3D Printing Limitations
3D printing (3DP), also known as additive manufacturing (AM), refers to the process of making or creating a three-dimensional object wherein multiple layers are laid upon one another to create an object under the control of a computer system.
It was created in the late ’80s and has been utilized broadly for prototyping. In 1981, Hideo Kodama of Nagoya Municipal Industrial Research Institute concocted two added substance techniques for creating three-dimensional plastic models with photograph solidifying thermoset polymer, where the UV introduction region is controlled by a cover design or an examining fiber transmitter. What’s new is that the innovation is never again saved for huge organizations lately, it has at last influenced the hop to the standard customer to advertise.
A few people say that 3D printing wouldn’t reform the assembling division, rendering conventional industrial facilities out of date. The straightforward truth is the financial aspects of 3D printing now and for a long time to come make it an unfeasible approach to create by far most of the parts made today. So as opposed to taking a gander at it as a substitute for existing assembling, we should look to new territories where it can exploit its interesting capacities to supplement customary assembling forms. Additive manufacturing, or “3D printing” as it is commonly known, has understandably captured the popular imagination. Exciting applications have already been demonstrated across all sectors-from aerospace and medical applications to biotechnology and food production.
3D Printing is becoming more popular day by day. It is also known as Additive manufacturing because the 3D printer builds any object by laying down layers upon layers of material until it’s finished. This process is less wasteful like any other manufacturing process because you don’t need to carve or cut away material to build any object. With the advancement of 3D printing it is now capable of building a house on its own just by its blueprint. 3D printing will also reduce the cost of manufacturing anything by 50% or even more. Still it is inevitable to overlook its negative impacts on our lives:-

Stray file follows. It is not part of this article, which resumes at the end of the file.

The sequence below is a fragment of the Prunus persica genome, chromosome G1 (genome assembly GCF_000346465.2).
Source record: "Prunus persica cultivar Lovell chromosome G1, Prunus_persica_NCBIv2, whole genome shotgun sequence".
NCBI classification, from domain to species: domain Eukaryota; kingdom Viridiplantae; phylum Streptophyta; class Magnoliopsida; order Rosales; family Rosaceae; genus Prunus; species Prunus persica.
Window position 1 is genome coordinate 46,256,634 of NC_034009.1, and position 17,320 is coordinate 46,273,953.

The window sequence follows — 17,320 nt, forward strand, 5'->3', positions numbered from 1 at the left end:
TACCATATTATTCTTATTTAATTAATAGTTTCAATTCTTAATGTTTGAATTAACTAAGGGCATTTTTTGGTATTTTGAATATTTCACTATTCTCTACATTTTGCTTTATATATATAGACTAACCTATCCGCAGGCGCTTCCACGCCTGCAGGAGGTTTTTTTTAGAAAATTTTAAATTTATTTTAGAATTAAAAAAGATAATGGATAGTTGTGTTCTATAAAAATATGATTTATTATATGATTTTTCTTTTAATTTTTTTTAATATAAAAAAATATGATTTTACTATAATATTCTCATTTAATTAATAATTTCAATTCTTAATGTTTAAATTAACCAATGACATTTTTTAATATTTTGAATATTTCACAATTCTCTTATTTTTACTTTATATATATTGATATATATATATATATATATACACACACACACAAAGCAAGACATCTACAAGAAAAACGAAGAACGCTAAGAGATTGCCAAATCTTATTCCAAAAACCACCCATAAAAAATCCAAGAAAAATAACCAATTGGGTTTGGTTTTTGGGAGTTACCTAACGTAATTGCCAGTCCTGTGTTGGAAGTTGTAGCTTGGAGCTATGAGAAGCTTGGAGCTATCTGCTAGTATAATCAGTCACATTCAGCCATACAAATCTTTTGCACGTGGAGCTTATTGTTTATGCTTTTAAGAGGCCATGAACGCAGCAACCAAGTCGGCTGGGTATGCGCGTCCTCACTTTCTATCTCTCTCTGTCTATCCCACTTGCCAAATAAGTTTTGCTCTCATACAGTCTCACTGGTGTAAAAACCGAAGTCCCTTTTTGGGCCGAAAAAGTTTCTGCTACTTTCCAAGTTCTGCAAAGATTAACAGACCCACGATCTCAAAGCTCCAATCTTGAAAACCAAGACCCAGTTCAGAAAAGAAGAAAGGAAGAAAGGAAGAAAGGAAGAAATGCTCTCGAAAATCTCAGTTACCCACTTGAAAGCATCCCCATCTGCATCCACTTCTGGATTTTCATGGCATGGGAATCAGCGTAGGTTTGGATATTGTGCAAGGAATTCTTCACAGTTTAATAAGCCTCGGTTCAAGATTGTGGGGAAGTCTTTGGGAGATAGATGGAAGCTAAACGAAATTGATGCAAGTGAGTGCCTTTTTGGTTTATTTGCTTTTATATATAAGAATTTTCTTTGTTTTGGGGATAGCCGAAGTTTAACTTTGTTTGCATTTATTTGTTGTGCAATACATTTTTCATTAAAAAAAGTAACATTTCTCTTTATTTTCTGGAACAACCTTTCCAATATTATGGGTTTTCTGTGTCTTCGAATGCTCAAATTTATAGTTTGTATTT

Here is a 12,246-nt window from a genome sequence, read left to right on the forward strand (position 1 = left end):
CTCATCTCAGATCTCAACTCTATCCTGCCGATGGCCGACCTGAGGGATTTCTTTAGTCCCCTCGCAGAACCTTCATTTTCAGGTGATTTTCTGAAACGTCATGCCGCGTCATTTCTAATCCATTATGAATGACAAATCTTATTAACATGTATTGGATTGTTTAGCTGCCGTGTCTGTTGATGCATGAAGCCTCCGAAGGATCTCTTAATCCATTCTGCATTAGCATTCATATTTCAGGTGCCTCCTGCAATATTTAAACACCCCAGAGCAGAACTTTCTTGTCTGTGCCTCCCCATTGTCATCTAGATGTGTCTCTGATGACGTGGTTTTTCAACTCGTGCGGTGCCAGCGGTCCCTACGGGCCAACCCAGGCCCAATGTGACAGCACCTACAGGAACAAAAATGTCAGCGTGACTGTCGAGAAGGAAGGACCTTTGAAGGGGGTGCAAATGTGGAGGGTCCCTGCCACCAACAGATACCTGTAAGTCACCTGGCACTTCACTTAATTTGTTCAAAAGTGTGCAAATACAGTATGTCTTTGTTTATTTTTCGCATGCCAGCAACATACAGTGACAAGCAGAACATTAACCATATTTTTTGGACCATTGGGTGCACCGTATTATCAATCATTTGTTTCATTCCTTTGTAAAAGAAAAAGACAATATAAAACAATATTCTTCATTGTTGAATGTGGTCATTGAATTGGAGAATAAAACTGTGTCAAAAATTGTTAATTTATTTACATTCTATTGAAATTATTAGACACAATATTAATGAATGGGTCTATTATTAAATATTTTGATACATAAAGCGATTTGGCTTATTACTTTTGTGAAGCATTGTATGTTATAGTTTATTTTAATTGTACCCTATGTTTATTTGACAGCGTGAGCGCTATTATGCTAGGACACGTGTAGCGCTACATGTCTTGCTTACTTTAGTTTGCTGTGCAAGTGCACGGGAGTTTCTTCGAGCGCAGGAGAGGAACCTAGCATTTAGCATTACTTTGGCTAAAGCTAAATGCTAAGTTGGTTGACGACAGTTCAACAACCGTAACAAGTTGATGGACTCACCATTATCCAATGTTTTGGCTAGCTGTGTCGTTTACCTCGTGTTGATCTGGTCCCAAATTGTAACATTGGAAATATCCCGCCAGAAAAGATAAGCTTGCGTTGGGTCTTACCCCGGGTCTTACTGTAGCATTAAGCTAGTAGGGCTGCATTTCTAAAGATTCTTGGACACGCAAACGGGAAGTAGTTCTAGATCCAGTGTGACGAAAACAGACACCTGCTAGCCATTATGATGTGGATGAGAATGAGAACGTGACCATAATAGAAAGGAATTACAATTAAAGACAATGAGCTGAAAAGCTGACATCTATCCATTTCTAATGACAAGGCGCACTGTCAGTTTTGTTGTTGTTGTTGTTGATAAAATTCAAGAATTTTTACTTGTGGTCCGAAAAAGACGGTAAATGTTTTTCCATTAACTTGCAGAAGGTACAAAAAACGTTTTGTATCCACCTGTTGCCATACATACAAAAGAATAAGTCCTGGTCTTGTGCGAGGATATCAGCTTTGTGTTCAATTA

Recent studies by Illinois Institute of Technology tested a few samples and found out that these 3D printers emit 200 million to 200 billion tiny toxic particles per minute. These particles when inhaled can penetrate to our lungs, cause irritation, and also can reach our brain.
The printers use elements like Nylon filament that emits Caprolactam which can cause serious neurologic, stomach and heart conditions. Some printers using ABS filament emits Styrene that could cause Cancer also.
Most of the printers use Plastic filaments to produce the objects which in turn leave behind plastic by products that are harmful for the environment. With the rapidly growing technology, it is certain to cause much more damage than visible today.
- Surface texture is generally too rough.
- Materials have low heat deflection temperatures.
- Materials generally have low strengths.
- Material prices are far too high restricting the growth of the market.
- Parts are generally not as dense as parts made by CNC and other processes.
- Color is only possible with Mcor and Zcorp and these do not provide for functional parts.
- It is too difficult to design for 3D printing.
- The software tool-chain is too complex.
- It is too difficult to 3D model.
Though 3D has a future on a mass scale, it still needs more research and innovation to combat its negative impacts.